497. Robert Southey to the Editor of the Gentleman’s Magazine, 20 March  *
Bristol, March 20.
Mr. Urban, 
As the Rev. Sir Herbert Croft has replied in your Magazine (p. 99) to my statement of his conduct towards the family of Chatterton, I trust you will insert the few remarks which his letter requires. 
My statement, it appears, was inaccurate, in supposing him to have been in orders in 1778. In no other part does it require correction: Sir Herbert does not deny that he promised to return the letters in an hour when he borrowed them; nor that he published them, without the knowledge of the family, for his own emolument. How far the publication, intituled, “Love and Madness,”  was indebted to these letters for its value, its popularity, and its sale, the publick can judge. Sir Herbert does not deny his promises to the family of after-assistance; nor that, when Mrs. Newton  applied for it, he required a certificate of her character from the clergyman of the parish.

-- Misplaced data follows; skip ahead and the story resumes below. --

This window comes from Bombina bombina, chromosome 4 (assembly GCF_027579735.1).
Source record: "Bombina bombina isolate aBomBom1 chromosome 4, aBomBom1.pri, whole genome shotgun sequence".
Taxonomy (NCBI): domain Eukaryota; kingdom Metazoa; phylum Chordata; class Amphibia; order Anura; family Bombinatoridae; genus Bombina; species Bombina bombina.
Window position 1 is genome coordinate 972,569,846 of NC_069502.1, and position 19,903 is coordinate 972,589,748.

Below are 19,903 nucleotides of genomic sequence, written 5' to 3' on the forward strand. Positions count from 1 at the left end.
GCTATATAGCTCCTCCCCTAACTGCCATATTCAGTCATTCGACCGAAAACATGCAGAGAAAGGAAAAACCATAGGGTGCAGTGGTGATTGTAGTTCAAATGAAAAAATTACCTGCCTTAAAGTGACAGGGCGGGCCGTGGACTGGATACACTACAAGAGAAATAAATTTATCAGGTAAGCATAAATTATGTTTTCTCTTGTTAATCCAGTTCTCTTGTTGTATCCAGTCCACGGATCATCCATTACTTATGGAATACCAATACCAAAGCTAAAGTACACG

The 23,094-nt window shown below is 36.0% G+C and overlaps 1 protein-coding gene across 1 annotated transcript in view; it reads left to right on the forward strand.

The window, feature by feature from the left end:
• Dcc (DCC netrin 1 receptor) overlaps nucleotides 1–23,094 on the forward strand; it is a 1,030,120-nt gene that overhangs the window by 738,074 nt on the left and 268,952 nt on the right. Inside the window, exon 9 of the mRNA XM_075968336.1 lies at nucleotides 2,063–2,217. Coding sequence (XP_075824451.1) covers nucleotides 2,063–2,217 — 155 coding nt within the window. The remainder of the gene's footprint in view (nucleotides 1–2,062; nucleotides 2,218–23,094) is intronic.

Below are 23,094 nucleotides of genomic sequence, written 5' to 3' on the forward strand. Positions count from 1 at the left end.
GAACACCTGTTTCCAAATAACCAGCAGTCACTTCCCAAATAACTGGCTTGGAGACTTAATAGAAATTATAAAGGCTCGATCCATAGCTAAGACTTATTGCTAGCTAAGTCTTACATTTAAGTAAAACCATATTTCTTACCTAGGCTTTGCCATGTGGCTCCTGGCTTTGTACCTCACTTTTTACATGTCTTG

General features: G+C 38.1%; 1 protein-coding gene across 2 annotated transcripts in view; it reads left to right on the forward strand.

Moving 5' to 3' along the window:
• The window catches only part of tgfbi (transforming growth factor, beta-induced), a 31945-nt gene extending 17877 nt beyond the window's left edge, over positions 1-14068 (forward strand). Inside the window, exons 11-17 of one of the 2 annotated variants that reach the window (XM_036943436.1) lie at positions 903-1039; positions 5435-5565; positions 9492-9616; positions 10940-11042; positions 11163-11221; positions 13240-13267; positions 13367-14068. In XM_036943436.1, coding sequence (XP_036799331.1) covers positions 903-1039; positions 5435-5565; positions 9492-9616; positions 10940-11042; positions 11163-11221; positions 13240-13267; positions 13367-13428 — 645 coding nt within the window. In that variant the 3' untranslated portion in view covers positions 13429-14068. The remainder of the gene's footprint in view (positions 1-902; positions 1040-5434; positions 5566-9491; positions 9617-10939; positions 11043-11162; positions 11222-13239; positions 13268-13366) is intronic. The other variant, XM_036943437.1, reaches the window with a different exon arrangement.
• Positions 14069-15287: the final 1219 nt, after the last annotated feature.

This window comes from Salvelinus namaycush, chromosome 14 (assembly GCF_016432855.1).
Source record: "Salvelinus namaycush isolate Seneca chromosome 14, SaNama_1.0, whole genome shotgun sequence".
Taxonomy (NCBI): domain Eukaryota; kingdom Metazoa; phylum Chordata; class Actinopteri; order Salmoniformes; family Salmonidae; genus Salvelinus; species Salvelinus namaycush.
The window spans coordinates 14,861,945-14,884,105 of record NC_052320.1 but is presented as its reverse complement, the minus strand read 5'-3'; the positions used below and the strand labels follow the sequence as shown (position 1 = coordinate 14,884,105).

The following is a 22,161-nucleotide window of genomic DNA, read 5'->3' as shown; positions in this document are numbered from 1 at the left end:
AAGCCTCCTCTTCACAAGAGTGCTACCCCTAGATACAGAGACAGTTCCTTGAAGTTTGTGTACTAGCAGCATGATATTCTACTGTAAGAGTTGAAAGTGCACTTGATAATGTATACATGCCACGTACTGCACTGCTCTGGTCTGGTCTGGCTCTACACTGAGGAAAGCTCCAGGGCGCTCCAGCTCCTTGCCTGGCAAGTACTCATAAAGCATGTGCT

To the personalities contained in Sir Herbert’s letter, I make no reply: these things do not concern the publick. Sir Herbert may still date his letters from Denmark, and complain of my attacking him during a North-east wind; it is not my business to correct these mis-statements. But, as he has endeavoured to injure the proposed publication, by declaiming against the principles, real and imputed, of the editor, I will not let pass the opportunity of requesting, that party prejudices may not impede a work designed to benefit the family of Chatterton. The sister of Chatterton supports herself by teaching children to read; she is advancing in years, and her sight begins to fail. Should the subscription for his Works be extensive, it will render her old age comfortable, and provide for her child.
Sir Herbert intimates, that my object is to profit by the subscription. The list of the subscribers shall be published, and the accounts.